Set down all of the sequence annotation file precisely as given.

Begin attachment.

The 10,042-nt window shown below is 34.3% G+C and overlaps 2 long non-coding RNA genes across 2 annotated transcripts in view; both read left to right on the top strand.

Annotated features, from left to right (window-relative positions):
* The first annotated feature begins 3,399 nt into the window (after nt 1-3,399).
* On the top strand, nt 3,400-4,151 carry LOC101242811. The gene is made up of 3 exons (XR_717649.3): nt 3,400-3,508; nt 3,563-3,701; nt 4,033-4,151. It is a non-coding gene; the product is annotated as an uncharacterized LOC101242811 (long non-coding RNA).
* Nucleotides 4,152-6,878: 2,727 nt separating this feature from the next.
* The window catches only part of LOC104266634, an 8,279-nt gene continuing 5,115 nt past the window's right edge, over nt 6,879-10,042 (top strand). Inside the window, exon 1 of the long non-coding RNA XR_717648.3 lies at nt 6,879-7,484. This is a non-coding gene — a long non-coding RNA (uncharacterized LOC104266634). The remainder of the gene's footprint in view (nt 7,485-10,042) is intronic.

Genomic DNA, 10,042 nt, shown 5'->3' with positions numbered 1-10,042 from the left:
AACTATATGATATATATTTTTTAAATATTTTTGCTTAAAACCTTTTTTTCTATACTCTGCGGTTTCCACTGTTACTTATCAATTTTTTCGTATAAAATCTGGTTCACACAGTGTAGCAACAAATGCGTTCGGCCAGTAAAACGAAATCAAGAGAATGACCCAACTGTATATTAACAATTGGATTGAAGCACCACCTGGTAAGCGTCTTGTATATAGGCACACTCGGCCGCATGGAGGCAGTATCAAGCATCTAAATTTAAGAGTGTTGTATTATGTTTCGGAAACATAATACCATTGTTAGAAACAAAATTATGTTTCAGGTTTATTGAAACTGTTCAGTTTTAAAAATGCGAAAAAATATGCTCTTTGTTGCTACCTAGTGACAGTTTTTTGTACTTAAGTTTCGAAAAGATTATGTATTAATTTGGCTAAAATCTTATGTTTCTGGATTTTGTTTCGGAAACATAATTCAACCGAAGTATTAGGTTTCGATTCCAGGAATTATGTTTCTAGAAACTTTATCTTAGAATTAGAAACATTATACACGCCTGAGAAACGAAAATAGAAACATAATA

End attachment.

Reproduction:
The 10,042-nt window shown below is 34.3% G+C and overlaps 2 long non-coding RNA genes across 2 annotated transcripts in view; both read left to right on the top strand.

Annotated features, from left to right (window-relative positions):
* The first annotated feature begins 3,399 nt into the window (after nt 1-3,399).
* On the top strand, nt 3,400-4,151 carry LOC101242811. The gene is made up of 3 exons (XR_717649.3): nt 3,400-3,508; nt 3,563-3,701; nt 4,033-4,151. It is a non-coding gene; the product is annotated as an uncharacterized LOC101242811 (long non-coding RNA).
* Nucleotides 4,152-6,878: 2,727 nt separating this feature from the next.
* The window catches only part of LOC104266634, an 8,279-nt gene continuing 5,115 nt past the window's right edge, over nt 6,879-10,042 (top strand). Inside the window, exon 1 of the long non-coding RNA XR_717648.3 lies at nt 6,879-7,484. This is a non-coding gene — a long non-coding RNA (uncharacterized LOC104266634). The remainder of the gene's footprint in view (nt 7,485-10,042) is intronic.

Genomic DNA, 10,042 nt, shown 5'->3' with positions numbered 1-10,042 from the left:
AACTATATGATATATATTTTTTAAATATTTTTGCTTAAAACCTTTTTTTCTATACTCTGCGGTTTCCACTGTTACTTATCAATTTTTTCGTATAAAATCTGGTTCACACAGTGTAGCAACAAATGCGTTCGGCCAGTAAAACGAAATCAAGAGAATGACCCAACTGTATATTAACAATTGGATTGAAGCACCACCTGGTAAGCGTCTTGTATATAGGCACACTCGGCCGCATGGAGGCAGTATCAAGCATCTAAATTTAAGAGTGTTGTATTATGTTTCGGAAACATAATACCATTGTTAGAAACAAAATTATGTTTCAGGTTTATTGAAACTGTTCAGTTTTAAAAATGCGAAAAAATATGCTCTTTGTTGCTACCTAGTGACAGTTTTTTGTACTTAAGTTTCGAAAAGATTATGTATTAATTTGGCTAAAATCTTATGTTTCTGGATTTTGTTTCGGAAACATAATTCAACCGAAGTATTAGGTTTCGATTCCAGGAATTATGTTTCTAGAAACTTTATCTTAGAATTAGAAACATTATACACGCCTGAGAAACGAAAATAGAAACATAATA